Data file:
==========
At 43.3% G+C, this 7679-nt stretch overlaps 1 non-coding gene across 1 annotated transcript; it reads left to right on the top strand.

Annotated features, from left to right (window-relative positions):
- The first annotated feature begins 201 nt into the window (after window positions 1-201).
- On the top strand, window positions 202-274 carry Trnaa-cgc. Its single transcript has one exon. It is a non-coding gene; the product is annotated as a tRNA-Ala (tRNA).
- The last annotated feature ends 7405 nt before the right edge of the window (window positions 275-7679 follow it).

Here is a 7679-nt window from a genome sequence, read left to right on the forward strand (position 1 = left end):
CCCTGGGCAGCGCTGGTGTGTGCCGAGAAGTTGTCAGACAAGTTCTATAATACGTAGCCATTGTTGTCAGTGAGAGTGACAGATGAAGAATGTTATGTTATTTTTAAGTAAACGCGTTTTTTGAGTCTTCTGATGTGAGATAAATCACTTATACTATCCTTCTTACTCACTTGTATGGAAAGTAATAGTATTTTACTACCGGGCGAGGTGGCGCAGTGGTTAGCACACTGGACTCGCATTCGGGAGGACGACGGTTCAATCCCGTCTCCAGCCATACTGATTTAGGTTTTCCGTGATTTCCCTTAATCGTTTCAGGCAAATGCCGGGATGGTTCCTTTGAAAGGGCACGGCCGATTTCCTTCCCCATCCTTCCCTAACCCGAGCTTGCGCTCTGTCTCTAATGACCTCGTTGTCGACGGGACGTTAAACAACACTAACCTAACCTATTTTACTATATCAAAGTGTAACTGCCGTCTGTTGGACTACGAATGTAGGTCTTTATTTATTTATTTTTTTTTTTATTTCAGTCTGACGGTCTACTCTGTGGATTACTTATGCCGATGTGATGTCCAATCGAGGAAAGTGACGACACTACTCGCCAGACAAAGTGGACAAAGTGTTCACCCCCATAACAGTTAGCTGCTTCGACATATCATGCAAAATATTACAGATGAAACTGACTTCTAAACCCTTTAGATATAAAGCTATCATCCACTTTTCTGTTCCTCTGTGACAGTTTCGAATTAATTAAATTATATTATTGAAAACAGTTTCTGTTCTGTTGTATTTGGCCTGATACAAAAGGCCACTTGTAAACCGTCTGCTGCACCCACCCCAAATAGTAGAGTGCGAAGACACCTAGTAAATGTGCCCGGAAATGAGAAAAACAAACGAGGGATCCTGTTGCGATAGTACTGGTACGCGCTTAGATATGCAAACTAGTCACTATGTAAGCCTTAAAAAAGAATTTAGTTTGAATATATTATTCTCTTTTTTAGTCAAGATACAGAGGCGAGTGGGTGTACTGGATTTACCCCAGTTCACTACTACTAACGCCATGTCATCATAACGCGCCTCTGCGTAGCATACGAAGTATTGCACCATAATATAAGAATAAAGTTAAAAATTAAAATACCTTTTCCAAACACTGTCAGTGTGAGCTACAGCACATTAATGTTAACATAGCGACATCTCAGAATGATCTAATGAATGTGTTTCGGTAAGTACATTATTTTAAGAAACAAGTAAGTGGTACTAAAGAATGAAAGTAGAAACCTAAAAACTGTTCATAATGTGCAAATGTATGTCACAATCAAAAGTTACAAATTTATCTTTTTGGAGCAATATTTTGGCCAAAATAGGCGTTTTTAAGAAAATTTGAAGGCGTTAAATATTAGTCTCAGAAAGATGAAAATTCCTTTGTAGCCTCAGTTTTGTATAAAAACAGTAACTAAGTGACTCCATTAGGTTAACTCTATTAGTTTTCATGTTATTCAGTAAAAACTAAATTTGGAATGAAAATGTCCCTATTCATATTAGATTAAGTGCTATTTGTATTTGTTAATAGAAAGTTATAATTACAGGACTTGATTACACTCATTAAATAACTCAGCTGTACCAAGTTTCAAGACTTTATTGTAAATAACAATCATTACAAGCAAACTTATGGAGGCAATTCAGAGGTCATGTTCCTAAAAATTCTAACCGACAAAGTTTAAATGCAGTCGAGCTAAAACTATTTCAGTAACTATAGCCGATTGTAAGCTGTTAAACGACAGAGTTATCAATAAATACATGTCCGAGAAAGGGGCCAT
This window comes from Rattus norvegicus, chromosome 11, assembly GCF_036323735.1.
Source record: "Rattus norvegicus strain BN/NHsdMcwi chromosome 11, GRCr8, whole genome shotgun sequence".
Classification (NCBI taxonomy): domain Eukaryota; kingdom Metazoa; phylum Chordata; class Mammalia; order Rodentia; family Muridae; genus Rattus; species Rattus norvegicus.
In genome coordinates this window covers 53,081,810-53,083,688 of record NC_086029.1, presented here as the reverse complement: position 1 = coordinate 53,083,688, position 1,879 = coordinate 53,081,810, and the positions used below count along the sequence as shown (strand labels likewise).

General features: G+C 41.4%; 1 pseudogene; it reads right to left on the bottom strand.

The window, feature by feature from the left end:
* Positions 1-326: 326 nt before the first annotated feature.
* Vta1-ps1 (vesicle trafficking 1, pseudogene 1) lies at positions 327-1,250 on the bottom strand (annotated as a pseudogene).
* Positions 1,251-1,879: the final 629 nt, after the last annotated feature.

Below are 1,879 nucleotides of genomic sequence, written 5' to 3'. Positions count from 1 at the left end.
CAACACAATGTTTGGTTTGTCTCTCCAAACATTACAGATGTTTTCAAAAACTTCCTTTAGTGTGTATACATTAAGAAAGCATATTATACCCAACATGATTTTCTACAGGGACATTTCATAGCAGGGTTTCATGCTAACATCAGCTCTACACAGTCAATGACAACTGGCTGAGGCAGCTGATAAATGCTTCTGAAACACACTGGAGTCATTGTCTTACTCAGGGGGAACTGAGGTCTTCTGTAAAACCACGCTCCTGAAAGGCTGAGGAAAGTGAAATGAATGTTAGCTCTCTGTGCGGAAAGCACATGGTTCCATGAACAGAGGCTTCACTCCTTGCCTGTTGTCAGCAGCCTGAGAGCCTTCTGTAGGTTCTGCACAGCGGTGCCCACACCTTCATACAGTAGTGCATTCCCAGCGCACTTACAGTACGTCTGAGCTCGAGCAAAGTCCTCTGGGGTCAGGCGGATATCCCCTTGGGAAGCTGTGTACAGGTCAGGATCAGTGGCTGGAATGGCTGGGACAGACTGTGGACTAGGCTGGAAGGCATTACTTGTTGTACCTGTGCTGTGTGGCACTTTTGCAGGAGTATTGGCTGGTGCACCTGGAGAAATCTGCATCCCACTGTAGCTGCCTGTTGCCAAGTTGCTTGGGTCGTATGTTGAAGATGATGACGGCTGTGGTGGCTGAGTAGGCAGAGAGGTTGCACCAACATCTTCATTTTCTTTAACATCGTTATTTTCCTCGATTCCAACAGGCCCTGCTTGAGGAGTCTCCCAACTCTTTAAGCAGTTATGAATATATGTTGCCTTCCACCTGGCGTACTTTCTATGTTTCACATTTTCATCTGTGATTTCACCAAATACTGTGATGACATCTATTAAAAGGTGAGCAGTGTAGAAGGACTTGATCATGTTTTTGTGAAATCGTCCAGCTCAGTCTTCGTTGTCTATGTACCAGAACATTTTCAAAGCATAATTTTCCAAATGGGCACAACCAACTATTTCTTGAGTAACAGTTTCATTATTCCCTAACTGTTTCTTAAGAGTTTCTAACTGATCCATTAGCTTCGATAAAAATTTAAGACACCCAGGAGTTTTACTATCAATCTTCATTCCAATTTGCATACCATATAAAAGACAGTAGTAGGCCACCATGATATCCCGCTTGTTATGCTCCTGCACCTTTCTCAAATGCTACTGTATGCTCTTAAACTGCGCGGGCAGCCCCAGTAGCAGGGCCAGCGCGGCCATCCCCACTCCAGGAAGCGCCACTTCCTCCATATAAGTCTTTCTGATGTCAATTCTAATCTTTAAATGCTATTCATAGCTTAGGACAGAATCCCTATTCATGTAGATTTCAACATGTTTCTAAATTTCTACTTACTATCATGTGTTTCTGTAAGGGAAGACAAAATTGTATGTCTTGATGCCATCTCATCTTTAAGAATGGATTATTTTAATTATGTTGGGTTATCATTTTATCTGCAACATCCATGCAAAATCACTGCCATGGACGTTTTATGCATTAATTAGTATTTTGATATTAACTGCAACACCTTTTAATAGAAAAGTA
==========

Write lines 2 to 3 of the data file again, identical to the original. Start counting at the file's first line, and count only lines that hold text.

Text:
Annotated features, from left to right (window-relative positions):
- The first annotated feature begins 201 nt into the window (after window positions 1-201).